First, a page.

Book Review: Fat Chance or Fat Choice?

Claire Meek from the University of Cambridge, UK, reviews “Fat Chance: The Bitter Truth about Sugar” by Robert Lustig.

Image Credit: David Gallagher

Image Credit: David Gallagher, Flickr

As an obesity researcher and metabolic physician, I seem to spend a lot of time giving lifestyle advice to patients with diabetes, dyslipidaemia and obesity. This is perhaps the most stimulating but challenging aspect of my work. We see many examples of people who have never really engaged with behaviour change and many who have tried hard but failed to achieve any meaningful outcome. So, how do we encourage real, life-changing and long-lasting behaviour change in our patients? When faced with many disappointments, can it even work?

Robert Lustig alludes to this point in his new book, ‘Fat Chance’ which highlights both the essential nature of individual behaviour change while also demonstrating its limitations. Lustig spends most of the first half of the book explaining why behaviour change alone is so difficult. Our bodies have multiple adaptations to protect our body weight and we do not relinquish it without a fight. This battle is waged day by day in our guts (gut hormones) and our brains (leptin) making sustained weight loss incredibly difficult. Lustig clearly believes that individual behaviour change, while important, is inadequate to fully tackle the global obesity epidemic. To a large extent, I agree with this. Our behaviour is determined by many things, including nature, nurture and our response to the environment we find ourselves in. The Moriarty orchestrating this disaster, according to Lustig, is a food environment which has changed dramatically over the last 50 years in the Western World, in parallel to the rise in obesity, and Lustig argues that tackling this aspect of our culture should be a greater concern. Lustig believes that Moriarty’s major weapon is fructose, a breakdown product of the sucrose (table sugar) molecule and a major component of high fructose corn syrup. Regular readers of this blog will already know my thoughts on sugar (see Sugar: A Popular Poison?) and Lustig’s opinions here seem reasonable.

Lustig does not neglect the human cost of obesity, using a series of vignettes about patients from his paediatric obesity clinic to highlight the scale of the problem. As an adult obesity physician, I found these vignettes fascinating. The US CDC estimates that 12.5 million (17%) of US children and adolescents aged 2-19 years are obese with around 2% of the population (almost 1.5 million) suffering from morbid obesity. This is staggering. Rates of obesity are also climbing in children in many other countries worldwide. Obesity ruins lives.  Obesity reduces quality of life and sometimes, length of life. This is perhaps most apparent in children, who are particularly susceptible to an adverse food environment and less able to make independent, healthy choices. It is interesting that in many countries, the marketing of cigarettes to children is forbidden, but marketing of unhealthy foods in not. Unfortunately, we are likely to see many lives ruined through uninterrupted access to high sugar, high fat foods.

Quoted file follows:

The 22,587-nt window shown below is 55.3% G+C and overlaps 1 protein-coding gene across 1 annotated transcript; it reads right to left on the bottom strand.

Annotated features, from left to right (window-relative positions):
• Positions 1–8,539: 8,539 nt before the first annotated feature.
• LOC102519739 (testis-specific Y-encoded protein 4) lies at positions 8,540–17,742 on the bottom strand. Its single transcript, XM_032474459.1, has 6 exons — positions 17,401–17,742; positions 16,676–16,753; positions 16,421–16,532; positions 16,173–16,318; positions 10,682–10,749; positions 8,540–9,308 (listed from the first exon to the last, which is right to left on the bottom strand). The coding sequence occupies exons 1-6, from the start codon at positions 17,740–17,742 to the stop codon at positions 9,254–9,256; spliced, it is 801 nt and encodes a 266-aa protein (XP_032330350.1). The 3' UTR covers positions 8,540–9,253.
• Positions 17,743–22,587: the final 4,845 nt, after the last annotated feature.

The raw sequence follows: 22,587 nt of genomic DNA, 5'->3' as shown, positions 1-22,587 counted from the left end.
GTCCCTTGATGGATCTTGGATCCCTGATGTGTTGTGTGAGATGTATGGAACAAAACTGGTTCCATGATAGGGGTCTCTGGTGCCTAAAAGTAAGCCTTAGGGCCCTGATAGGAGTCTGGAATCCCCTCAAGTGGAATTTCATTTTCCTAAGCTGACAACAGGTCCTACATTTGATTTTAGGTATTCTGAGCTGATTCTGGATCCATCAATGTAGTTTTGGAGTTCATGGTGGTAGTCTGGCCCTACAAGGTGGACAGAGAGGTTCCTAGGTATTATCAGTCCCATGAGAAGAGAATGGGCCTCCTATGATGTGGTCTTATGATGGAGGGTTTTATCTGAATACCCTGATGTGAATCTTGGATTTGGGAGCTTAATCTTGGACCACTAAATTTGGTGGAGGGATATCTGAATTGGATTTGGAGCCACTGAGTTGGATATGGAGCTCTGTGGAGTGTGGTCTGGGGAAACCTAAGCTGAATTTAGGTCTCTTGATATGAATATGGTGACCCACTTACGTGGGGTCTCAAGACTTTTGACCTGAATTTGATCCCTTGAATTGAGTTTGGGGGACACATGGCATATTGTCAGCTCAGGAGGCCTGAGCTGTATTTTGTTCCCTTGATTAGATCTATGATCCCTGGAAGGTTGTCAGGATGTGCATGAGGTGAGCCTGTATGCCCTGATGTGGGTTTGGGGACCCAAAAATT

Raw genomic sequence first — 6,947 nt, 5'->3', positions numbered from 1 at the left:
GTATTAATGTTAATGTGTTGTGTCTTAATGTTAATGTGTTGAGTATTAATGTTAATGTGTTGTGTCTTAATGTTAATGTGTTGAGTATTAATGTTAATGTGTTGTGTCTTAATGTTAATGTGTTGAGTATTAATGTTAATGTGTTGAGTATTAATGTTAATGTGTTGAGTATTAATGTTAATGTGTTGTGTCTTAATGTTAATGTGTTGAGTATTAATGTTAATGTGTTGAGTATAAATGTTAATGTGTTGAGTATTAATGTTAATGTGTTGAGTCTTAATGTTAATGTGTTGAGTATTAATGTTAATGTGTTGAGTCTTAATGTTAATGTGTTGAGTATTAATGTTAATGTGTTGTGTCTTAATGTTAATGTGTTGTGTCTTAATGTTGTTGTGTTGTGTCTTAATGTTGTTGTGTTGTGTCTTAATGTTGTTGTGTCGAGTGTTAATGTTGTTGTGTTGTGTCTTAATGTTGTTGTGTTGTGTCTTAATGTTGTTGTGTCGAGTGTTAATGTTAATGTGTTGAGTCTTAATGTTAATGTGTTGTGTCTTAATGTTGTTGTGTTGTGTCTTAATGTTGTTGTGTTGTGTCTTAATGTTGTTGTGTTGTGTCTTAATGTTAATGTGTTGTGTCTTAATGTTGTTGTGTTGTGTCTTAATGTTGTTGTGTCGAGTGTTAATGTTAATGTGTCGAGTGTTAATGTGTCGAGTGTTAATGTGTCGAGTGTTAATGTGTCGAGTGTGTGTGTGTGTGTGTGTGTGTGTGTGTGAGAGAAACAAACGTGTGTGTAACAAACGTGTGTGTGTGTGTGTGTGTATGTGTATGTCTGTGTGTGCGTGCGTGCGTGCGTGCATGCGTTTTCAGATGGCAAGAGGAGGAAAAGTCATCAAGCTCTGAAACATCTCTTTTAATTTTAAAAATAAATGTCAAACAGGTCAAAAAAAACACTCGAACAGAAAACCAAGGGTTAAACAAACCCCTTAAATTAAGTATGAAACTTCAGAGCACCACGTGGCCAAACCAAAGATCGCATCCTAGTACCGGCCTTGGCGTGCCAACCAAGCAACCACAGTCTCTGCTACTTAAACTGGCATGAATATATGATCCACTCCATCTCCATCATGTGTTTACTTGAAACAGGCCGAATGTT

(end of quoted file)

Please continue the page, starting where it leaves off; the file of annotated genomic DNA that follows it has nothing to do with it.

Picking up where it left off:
Who is really in control of this situation? Lustig argues that the food industry controls our food environment. Over the last few decades, a trend to enhance food affordability has resulted in a reduction in the health benefits of food. The food industry has supported this and received huge economic gains; unfortunately, it is easier to make a profit on hamburgers and cookies than on apples and bananas.

So, did this book help me give lifestyle advice to my patients? No, but it helped me think more about the concept of a food environment and about the importance of regaining control over the food we access. After all, the food we access becomes the food we eat.

Fat Chance: The Bitter Truth About Sugar” by Robert Lustig is published by Fourth Estate, ISBN: 978-0-00-751412-0

The author declares no conflict of interest.

Books reviewed in Speaking of Medicine are independent of the book’s publisher. Reviewers do not receive a fee but are allowed to keep the review copy of the book.

 

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